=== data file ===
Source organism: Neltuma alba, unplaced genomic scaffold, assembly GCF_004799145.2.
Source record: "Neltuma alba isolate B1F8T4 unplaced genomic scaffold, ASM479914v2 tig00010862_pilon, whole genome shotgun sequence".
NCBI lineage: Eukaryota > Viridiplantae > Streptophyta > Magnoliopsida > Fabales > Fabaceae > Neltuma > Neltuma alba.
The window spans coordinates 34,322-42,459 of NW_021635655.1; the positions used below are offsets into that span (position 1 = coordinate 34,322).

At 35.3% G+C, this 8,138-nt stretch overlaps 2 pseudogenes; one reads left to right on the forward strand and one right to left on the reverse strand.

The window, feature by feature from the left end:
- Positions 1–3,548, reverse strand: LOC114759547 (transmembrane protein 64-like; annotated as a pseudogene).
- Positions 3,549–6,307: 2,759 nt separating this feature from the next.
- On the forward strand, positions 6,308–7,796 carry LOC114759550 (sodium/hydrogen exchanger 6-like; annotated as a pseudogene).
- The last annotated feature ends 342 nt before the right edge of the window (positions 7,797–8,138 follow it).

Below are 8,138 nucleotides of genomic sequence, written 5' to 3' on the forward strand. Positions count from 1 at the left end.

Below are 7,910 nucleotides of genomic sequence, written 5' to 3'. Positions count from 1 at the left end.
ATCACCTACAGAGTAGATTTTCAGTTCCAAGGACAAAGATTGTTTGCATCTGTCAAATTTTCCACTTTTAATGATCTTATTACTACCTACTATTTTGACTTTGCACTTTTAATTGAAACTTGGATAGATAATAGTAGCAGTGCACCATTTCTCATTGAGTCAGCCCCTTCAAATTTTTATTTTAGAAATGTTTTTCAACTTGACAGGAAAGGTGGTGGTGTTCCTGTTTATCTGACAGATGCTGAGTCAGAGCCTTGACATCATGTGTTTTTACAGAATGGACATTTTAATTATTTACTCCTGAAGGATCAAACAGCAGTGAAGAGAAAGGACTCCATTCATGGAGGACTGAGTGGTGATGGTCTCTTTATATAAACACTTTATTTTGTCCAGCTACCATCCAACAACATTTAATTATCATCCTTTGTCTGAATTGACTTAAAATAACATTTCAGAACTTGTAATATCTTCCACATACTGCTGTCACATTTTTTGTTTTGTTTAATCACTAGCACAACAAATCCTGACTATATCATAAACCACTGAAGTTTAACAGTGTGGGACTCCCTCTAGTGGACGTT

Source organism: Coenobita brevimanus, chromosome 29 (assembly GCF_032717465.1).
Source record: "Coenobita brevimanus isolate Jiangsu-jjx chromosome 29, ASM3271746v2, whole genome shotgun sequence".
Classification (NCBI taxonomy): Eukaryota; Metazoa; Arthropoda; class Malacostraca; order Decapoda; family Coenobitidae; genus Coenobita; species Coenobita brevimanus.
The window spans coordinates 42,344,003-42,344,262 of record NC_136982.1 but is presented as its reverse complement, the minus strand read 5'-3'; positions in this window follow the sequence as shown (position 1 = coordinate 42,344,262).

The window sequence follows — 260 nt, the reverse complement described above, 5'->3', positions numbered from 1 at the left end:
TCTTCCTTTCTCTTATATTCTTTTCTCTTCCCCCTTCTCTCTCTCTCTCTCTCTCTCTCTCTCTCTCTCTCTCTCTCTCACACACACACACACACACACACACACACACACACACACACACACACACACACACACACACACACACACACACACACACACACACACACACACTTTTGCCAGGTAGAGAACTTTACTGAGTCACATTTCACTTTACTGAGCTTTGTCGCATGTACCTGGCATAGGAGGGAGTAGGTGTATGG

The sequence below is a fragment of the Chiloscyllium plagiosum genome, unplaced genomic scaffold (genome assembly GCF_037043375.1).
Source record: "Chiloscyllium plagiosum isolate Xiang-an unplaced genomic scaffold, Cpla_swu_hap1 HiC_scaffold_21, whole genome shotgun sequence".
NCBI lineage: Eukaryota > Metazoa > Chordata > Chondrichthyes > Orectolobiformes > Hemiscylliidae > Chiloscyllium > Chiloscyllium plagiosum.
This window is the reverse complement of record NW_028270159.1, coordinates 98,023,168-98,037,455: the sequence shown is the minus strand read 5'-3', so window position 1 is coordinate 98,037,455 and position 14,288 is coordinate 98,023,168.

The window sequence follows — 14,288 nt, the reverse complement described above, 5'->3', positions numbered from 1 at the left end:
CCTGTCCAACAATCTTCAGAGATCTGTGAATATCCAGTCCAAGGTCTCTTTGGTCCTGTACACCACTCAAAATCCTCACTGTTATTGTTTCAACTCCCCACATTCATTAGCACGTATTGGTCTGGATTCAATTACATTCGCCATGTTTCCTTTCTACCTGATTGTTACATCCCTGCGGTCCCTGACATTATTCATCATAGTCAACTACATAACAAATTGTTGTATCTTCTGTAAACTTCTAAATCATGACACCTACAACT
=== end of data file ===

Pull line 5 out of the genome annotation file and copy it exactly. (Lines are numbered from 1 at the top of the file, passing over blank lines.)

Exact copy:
At 35.3% G+C, this 8,138-nt stretch overlaps 2 pseudogenes; one reads left to right on the forward strand and one right to left on the reverse strand.